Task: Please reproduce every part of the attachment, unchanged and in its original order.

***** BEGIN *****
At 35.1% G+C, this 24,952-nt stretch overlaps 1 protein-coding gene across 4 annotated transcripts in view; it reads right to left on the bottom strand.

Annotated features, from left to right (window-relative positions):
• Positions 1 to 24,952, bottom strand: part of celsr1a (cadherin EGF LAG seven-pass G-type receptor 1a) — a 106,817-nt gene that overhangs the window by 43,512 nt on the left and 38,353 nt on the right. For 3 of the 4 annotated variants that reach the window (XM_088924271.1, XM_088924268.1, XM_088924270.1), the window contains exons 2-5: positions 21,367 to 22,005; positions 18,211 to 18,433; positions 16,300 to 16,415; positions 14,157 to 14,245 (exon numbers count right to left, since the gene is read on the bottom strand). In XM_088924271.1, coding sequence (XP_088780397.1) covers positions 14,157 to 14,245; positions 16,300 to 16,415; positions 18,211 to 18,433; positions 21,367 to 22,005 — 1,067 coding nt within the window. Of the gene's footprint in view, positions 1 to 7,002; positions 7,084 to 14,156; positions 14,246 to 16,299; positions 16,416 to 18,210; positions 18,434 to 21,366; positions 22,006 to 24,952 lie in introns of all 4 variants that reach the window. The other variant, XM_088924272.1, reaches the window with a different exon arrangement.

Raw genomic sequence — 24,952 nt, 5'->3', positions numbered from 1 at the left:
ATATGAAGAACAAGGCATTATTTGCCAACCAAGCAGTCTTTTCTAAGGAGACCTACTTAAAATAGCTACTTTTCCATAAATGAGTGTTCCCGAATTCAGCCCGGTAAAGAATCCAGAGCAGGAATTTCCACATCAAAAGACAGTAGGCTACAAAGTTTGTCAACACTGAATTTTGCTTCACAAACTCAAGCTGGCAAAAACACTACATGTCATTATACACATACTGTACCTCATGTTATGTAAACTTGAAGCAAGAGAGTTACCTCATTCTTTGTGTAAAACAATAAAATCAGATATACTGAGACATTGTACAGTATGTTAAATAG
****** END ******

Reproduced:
At 35.1% G+C, this 24,952-nt stretch overlaps 1 protein-coding gene across 4 annotated transcripts in view; it reads right to left on the bottom strand.

Annotated features, from left to right (window-relative positions):
• Positions 1 to 24,952, bottom strand: part of celsr1a (cadherin EGF LAG seven-pass G-type receptor 1a) — a 106,817-nt gene that overhangs the window by 43,512 nt on the left and 38,353 nt on the right. For 3 of the 4 annotated variants that reach the window (XM_088924271.1, XM_088924268.1, XM_088924270.1), the window contains exons 2-5: positions 21,367 to 22,005; positions 18,211 to 18,433; positions 16,300 to 16,415; positions 14,157 to 14,245 (exon numbers count right to left, since the gene is read on the bottom strand). In XM_088924271.1, coding sequence (XP_088780397.1) covers positions 14,157 to 14,245; positions 16,300 to 16,415; positions 18,211 to 18,433; positions 21,367 to 22,005 — 1,067 coding nt within the window. Of the gene's footprint in view, positions 1 to 7,002; positions 7,084 to 14,156; positions 14,246 to 16,299; positions 16,416 to 18,210; positions 18,434 to 21,366; positions 22,006 to 24,952 lie in introns of all 4 variants that reach the window. The other variant, XM_088924272.1, reaches the window with a different exon arrangement.

Raw genomic sequence — 24,952 nt, 5'->3', positions numbered from 1 at the left:
ATATGAAGAACAAGGCATTATTTGCCAACCAAGCAGTCTTTTCTAAGGAGACCTACTTAAAATAGCTACTTTTCCATAAATGAGTGTTCCCGAATTCAGCCCGGTAAAGAATCCAGAGCAGGAATTTCCACATCAAAAGACAGTAGGCTACAAAGTTTGTCAACACTGAATTTTGCTTCACAAACTCAAGCTGGCAAAAACACTACATGTCATTATACACATACTGTACCTCATGTTATGTAAACTTGAAGCAAGAGAGTTACCTCATTCTTTGTGTAAAACAATAAAATCAGATATACTGAGACATTGTACAGTATGTTAAATAG